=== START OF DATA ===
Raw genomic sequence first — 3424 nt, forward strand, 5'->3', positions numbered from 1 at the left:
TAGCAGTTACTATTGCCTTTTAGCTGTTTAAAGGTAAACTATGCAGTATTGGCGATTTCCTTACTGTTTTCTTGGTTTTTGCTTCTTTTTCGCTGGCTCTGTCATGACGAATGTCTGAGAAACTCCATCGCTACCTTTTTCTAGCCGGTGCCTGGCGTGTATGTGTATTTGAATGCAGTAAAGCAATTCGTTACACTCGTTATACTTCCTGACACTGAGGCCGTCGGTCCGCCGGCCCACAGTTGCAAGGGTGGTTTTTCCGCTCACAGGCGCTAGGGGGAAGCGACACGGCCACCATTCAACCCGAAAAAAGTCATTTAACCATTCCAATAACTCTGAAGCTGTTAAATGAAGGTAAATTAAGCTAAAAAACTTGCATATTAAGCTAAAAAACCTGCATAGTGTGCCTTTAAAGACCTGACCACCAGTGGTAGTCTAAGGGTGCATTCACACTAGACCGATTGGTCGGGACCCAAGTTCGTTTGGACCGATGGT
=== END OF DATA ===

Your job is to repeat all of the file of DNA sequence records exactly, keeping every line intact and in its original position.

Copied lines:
Raw genomic sequence first — 3424 nt, forward strand, 5'->3', positions numbered from 1 at the left:
TAGCAGTTACTATTGCCTTTTAGCTGTTTAAAGGTAAACTATGCAGTATTGGCGATTTCCTTACTGTTTTCTTGGTTTTTGCTTCTTTTTCGCTGGCTCTGTCATGACGAATGTCTGAGAAACTCCATCGCTACCTTTTTCTAGCCGGTGCCTGGCGTGTATGTGTATTTGAATGCAGTAAAGCAATTCGTTACACTCGTTATACTTCCTGACACTGAGGCCGTCGGTCCGCCGGCCCACAGTTGCAAGGGTGGTTTTTCCGCTCACAGGCGCTAGGGGGAAGCGACACGGCCACCATTCAACCCGAAAAAAGTCATTTAACCATTCCAATAACTCTGAAGCTGTTAAATGAAGGTAAATTAAGCTAAAAAACTTGCATATTAAGCTAAAAAACCTGCATAGTGTGCCTTTAAAGACCTGACCACCAGTGGTAGTCTAAGGGTGCATTCACACTAGACCGATTGGTCGGGACCCAAGTTCGTTTGGACCGATGGT